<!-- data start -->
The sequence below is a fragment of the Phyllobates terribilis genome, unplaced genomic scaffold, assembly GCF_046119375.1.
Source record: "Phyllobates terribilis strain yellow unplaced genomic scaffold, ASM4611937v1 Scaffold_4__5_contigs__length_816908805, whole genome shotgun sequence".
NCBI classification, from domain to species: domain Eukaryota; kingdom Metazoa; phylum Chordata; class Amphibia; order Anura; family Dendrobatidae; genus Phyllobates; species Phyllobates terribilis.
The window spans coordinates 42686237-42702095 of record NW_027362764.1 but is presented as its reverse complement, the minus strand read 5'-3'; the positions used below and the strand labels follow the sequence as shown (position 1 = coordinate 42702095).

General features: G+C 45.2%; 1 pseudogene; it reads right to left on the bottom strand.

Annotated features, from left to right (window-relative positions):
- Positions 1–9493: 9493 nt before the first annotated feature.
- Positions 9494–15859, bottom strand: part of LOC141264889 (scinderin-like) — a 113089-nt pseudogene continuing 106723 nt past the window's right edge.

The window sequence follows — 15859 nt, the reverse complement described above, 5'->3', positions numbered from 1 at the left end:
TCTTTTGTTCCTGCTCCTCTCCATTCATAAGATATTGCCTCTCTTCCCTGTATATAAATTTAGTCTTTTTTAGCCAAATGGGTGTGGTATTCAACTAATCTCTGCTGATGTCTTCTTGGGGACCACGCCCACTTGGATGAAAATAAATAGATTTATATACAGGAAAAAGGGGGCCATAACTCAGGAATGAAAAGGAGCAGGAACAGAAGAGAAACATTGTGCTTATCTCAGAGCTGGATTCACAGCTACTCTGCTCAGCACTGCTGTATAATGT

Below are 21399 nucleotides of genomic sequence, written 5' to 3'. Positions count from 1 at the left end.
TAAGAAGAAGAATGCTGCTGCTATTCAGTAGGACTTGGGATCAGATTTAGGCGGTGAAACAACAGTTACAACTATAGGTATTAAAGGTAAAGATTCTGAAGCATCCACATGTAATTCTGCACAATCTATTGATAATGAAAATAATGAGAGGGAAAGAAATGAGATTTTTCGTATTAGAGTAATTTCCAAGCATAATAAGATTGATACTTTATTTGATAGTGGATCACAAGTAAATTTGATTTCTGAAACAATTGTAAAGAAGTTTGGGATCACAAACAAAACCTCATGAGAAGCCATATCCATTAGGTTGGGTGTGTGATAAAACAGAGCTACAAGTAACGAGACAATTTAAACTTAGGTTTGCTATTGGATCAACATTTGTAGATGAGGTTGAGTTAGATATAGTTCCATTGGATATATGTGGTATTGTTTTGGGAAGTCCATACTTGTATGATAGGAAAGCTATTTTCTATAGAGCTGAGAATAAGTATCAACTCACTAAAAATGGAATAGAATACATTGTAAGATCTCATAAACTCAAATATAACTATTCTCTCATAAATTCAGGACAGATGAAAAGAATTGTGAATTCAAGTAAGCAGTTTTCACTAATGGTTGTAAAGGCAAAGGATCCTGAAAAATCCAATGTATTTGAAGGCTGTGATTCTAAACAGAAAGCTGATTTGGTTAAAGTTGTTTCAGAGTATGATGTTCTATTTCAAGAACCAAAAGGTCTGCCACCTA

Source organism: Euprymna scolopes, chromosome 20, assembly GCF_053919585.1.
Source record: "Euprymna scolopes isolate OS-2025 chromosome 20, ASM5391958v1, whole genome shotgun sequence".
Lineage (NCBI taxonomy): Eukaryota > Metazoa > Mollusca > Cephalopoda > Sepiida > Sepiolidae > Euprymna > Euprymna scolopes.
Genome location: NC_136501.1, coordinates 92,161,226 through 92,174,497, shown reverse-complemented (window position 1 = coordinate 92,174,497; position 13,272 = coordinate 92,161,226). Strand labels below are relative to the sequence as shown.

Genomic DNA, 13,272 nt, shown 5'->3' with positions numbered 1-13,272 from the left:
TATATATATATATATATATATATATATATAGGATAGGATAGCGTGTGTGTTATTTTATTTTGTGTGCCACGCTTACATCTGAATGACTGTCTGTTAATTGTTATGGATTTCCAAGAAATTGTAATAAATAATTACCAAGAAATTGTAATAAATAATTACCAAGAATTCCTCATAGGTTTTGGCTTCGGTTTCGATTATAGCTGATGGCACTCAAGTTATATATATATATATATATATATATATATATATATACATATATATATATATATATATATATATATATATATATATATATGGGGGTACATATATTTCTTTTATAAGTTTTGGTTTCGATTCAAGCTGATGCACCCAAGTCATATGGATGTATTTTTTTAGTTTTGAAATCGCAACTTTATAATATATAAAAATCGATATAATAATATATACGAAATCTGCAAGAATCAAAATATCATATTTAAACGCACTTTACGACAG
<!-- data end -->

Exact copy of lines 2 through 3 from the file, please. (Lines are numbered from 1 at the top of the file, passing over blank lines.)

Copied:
Source record: "Phyllobates terribilis strain yellow unplaced genomic scaffold, ASM4611937v1 Scaffold_4__5_contigs__length_816908805, whole genome shotgun sequence".
NCBI classification, from domain to species: domain Eukaryota; kingdom Metazoa; phylum Chordata; class Amphibia; order Anura; family Dendrobatidae; genus Phyllobates; species Phyllobates terribilis.